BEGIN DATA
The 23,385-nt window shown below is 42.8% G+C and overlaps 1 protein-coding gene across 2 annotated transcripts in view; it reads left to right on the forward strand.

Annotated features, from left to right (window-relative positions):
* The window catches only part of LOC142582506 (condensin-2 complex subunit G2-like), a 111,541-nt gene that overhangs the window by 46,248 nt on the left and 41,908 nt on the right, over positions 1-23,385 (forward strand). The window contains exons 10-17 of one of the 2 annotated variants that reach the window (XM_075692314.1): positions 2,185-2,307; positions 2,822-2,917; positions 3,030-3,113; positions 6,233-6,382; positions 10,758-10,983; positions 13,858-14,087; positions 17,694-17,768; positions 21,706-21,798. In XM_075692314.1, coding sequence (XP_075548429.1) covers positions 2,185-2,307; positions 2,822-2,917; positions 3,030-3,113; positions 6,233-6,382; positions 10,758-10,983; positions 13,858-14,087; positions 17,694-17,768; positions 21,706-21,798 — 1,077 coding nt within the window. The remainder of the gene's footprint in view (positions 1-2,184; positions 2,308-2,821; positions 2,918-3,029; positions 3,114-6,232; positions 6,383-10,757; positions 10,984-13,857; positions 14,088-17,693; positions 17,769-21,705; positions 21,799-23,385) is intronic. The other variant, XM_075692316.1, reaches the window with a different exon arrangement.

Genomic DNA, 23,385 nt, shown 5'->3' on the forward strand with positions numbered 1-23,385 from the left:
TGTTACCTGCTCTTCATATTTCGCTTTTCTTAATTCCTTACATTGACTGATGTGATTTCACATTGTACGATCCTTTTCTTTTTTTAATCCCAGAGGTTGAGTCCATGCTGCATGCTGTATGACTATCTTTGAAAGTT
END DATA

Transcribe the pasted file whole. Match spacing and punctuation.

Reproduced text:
The 23,385-nt window shown below is 42.8% G+C and overlaps 1 protein-coding gene across 2 annotated transcripts in view; it reads left to right on the forward strand.

Annotated features, from left to right (window-relative positions):
* The window catches only part of LOC142582506 (condensin-2 complex subunit G2-like), a 111,541-nt gene that overhangs the window by 46,248 nt on the left and 41,908 nt on the right, over positions 1-23,385 (forward strand). The window contains exons 10-17 of one of the 2 annotated variants that reach the window (XM_075692314.1): positions 2,185-2,307; positions 2,822-2,917; positions 3,030-3,113; positions 6,233-6,382; positions 10,758-10,983; positions 13,858-14,087; positions 17,694-17,768; positions 21,706-21,798. In XM_075692314.1, coding sequence (XP_075548429.1) covers positions 2,185-2,307; positions 2,822-2,917; positions 3,030-3,113; positions 6,233-6,382; positions 10,758-10,983; positions 13,858-14,087; positions 17,694-17,768; positions 21,706-21,798 — 1,077 coding nt within the window. The remainder of the gene's footprint in view (positions 1-2,184; positions 2,308-2,821; positions 2,918-3,029; positions 3,114-6,232; positions 6,383-10,757; positions 10,984-13,857; positions 14,088-17,693; positions 17,769-21,705; positions 21,799-23,385) is intronic. The other variant, XM_075692316.1, reaches the window with a different exon arrangement.

Genomic DNA, 23,385 nt, shown 5'->3' on the forward strand with positions numbered 1-23,385 from the left:
TGTTACCTGCTCTTCATATTTCGCTTTTCTTAATTCCTTACATTGACTGATGTGATTTCACATTGTACGATCCTTTTCTTTTTTTAATCCCAGAGGTTGAGTCCATGCTGCATGCTGTATGACTATCTTTGAAAGTT